Photo by Flickr user Bethany L. King
Stephanie Caccomo asks: “What is the story behind the fish market barges on the Southwest waterfront? I think I’ve heard that they have been around for a while, but I’d love more info on their history.”
To get the facts on the fish market, we hunkered down with a stack of books and called in favors to two local historians. Read on to find out what we uncovered.
Two books proved helpful in our hunt: Images of America: Southwest Washington, DC by Paul K. Williams and Washington on Foot, a tourist’s walking guide edited by John J. Protopappas and Alvin R. McNeal. We also chatted with Cultural Tourism DC’s in-house historian, Jane Freundel Levey, and Washington Walks founder Carolyn Crouch.
The Maine Avenue Fish Market—also called the Fish Wharf—has been in continuous use in one form or another since the early 1800s. Beginning in 1815 and lasting well into the 1900s, steamboats toting people up and down the Potomac made stops at what is now the fish market near 1100 Maine Avenue, Southwest. Though the waterfront never became the bustling port people had hoped for—mainly because tidal fluctuations made the stretch of river passable only for small boats—merchants began to take advantage of its dependable foot traffic. Following the Civil War, local fishermen and farmers set up makeshift shops and booths and began selling fresh local seafood and produce from farms in Maryland and Virginia.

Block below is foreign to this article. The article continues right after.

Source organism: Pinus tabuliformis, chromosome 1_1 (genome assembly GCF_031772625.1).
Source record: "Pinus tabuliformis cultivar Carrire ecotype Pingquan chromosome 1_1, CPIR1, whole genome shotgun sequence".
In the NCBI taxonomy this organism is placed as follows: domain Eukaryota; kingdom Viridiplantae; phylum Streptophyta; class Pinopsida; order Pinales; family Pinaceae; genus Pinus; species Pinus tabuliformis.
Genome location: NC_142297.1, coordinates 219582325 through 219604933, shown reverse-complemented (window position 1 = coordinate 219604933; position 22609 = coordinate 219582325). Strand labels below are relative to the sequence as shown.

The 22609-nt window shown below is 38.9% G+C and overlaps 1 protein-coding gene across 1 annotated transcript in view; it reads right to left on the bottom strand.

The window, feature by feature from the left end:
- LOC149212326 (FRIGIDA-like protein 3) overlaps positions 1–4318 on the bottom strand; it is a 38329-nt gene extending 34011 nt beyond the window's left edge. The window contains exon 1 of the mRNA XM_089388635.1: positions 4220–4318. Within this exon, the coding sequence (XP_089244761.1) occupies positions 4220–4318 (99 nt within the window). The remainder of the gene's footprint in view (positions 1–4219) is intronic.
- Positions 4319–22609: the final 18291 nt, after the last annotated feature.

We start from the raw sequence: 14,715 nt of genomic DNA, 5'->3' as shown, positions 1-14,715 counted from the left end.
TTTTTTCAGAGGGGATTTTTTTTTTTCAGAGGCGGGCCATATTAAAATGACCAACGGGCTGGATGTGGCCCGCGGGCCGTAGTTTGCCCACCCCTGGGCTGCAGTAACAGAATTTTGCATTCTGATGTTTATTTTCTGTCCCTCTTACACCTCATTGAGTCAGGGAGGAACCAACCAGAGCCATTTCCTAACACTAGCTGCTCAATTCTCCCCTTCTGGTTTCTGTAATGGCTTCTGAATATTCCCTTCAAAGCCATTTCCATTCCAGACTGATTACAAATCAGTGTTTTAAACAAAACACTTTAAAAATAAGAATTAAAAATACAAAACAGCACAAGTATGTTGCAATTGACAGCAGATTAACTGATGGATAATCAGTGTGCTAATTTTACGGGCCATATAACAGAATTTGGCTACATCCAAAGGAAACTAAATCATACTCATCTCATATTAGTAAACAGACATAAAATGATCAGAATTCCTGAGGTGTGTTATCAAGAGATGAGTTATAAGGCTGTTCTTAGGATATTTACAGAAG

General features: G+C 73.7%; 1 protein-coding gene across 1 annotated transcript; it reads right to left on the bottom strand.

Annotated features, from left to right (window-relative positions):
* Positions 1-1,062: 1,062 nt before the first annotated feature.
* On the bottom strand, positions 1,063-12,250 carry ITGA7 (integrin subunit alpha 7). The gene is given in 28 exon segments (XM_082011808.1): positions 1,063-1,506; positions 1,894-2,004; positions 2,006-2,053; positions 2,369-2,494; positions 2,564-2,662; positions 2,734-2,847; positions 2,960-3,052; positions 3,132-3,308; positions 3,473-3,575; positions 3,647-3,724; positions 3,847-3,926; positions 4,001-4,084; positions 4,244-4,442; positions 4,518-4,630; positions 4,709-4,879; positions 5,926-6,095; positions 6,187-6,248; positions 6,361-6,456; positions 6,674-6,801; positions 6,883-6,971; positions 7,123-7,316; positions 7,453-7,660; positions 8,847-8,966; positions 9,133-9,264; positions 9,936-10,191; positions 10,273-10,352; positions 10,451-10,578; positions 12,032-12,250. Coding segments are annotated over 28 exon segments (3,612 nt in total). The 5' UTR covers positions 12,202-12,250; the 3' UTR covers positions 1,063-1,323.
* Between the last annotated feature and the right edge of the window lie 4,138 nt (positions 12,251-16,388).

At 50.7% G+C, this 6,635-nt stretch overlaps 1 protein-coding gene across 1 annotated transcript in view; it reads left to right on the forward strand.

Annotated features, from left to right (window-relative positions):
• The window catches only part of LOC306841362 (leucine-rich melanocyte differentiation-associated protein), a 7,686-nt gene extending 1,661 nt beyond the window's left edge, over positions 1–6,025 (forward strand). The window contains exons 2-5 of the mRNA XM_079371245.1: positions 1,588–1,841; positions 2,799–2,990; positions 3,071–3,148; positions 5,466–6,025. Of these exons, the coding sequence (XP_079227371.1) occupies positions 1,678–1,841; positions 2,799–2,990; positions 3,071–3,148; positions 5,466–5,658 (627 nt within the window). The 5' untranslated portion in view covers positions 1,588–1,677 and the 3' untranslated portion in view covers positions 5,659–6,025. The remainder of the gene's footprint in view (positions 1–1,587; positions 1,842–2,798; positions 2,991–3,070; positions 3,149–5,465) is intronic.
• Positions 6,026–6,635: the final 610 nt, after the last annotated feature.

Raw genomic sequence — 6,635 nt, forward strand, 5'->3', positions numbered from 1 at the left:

By the early 1900s, the area had become a popular shopping destination for Washingtonians from all over the city. In 1916, the city began construction on a new indoor market space that would “replace what was then considered an unsanitary row of individual fish markets,” according to Williams. It was designed by architect Snowden Ashford and located on Maine Avenue between 11th and 12th streets. When it opened for business in 1918, the Municipal Fish Market, as it was dubbed, included 24 merchant stalls and office space for the Department of Weights, Measures, and Markets.
Despite the burgeoning market, the surrounding neighborhood in Southwest deteriorated in the decades after the Civil War, attracting the poorest residents of the city and becoming a shantytown of tenement housing. Worried that Southwest was becoming an eyesore—and embarrassed that a slum neighborhood had cropped up so close to the Capitol—city planners in the 1960s and ’70s set out to rebuild the area to attract new residents. Wide roads were created, open spaces added, townhouses and a promenade built. But in the process, thousands of low-income residents were displaced and many neighborhood landmarks, including the Municipal Fish Market, were razed.
Crouch says developers had hoped to push the fish market out of the neighborhood entirely, but the vendors who’d leased space in the Municipal Fish Market refused to go away. And they found a loophole—their lease agreements said they were entitled to space in the market for 99 years. So instead of eradicating the market altogether, the developers were forced to implement plan B: They pushed the market as far west of the waterfront as they could, which happened to be almost directly underneath the I-395 overpass. The new outdoor market was built as a cluster of floating barges moored to a concrete pier.
So Stephanie, that’s how the Maine Avenue Fish Market got to its current location. Today, it’s home to several vendors who sell fish, oysters, clams, crabs, produce, and more. Some of the most popular items: Maryland blue and soft-shell crabs from the Chesapeake.
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